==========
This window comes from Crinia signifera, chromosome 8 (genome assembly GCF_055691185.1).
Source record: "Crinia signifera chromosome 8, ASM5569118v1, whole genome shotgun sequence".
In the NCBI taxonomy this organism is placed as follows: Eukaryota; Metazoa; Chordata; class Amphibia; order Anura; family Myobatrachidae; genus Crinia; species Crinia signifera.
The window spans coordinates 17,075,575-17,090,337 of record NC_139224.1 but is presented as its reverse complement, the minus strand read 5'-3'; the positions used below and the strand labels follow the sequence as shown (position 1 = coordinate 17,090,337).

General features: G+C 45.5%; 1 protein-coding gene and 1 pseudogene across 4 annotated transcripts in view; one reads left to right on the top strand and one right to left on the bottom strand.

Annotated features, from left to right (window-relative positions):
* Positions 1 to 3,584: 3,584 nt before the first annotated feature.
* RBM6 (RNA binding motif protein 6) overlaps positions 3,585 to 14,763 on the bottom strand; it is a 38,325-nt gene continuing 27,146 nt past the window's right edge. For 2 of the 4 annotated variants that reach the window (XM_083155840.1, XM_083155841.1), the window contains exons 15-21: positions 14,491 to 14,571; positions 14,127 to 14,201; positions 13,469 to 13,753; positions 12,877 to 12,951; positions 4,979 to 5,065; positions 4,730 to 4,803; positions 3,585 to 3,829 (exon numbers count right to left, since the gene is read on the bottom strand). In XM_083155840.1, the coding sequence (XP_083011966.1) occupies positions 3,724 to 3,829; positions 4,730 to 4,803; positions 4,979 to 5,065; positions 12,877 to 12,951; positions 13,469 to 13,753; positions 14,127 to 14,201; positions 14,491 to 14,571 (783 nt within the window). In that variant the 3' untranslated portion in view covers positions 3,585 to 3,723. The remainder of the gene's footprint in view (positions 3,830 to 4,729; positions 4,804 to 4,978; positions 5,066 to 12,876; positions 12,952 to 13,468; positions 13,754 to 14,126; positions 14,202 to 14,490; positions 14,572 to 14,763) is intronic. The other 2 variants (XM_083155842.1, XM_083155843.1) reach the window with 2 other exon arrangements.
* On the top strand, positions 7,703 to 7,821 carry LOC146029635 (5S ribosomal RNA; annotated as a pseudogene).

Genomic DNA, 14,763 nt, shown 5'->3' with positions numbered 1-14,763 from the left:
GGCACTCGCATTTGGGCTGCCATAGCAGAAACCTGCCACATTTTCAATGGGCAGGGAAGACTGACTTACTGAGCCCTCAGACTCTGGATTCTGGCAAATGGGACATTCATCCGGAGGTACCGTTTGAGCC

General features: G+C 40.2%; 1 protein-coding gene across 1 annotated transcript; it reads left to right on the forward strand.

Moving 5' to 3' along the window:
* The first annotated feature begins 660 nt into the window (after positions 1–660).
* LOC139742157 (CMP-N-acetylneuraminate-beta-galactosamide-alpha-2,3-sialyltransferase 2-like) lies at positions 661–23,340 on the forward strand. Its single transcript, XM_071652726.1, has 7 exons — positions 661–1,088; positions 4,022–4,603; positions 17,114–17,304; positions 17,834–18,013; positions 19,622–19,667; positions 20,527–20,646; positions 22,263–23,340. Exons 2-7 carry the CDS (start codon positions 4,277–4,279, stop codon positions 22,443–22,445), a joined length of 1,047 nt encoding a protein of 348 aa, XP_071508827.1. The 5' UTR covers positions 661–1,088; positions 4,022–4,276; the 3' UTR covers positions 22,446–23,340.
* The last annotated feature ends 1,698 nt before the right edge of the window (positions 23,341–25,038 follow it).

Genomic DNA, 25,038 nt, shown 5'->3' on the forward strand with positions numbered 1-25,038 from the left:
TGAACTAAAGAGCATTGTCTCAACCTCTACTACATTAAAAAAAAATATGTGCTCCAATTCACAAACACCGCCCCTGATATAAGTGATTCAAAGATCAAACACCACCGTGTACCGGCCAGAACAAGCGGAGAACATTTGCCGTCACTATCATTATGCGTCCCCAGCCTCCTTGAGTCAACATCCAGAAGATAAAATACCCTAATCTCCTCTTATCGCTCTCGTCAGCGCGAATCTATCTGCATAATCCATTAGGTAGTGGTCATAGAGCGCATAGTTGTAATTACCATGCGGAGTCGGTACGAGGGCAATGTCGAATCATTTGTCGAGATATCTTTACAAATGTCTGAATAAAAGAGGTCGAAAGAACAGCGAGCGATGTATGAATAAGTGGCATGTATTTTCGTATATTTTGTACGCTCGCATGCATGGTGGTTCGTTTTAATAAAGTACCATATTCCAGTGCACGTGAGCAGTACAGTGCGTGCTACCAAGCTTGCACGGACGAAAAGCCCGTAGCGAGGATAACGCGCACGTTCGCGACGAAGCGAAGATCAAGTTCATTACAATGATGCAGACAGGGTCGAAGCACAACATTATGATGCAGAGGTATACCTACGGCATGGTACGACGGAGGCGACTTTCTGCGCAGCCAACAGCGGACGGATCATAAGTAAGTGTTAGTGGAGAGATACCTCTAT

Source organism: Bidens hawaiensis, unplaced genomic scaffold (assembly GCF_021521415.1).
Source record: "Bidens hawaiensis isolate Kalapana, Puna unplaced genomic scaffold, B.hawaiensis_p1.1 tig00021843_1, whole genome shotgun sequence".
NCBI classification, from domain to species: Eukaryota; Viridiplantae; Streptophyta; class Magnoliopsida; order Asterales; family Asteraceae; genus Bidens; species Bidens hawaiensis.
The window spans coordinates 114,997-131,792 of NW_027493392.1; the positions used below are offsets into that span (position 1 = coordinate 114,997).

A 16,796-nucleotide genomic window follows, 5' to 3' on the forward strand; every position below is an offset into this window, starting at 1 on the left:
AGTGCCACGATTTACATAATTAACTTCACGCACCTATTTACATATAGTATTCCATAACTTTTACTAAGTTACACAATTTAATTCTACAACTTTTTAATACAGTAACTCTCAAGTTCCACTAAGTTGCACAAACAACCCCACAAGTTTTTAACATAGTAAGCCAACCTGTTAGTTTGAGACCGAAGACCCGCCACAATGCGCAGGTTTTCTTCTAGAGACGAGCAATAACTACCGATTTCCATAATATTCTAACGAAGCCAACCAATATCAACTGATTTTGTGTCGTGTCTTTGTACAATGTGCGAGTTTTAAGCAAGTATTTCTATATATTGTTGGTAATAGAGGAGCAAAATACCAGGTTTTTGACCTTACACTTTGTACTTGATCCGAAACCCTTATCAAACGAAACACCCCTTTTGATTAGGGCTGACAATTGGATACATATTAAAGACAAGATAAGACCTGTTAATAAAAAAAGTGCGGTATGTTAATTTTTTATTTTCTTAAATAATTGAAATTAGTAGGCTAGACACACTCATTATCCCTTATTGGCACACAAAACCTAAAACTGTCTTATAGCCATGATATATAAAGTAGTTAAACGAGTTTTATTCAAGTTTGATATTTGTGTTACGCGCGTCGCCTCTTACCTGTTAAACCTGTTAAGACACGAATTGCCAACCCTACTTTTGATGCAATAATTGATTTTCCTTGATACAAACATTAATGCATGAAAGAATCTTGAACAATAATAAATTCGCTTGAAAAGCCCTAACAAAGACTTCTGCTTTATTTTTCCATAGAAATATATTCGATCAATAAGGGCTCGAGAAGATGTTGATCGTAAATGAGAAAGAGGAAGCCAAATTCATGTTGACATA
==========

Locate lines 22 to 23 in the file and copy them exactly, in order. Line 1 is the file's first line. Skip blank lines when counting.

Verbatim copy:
The window spans coordinates 114,997-131,792 of NW_027493392.1; the positions used below are offsets into that span (position 1 = coordinate 114,997).

A 16,796-nucleotide genomic window follows, 5' to 3' on the forward strand; every position below is an offset into this window, starting at 1 on the left: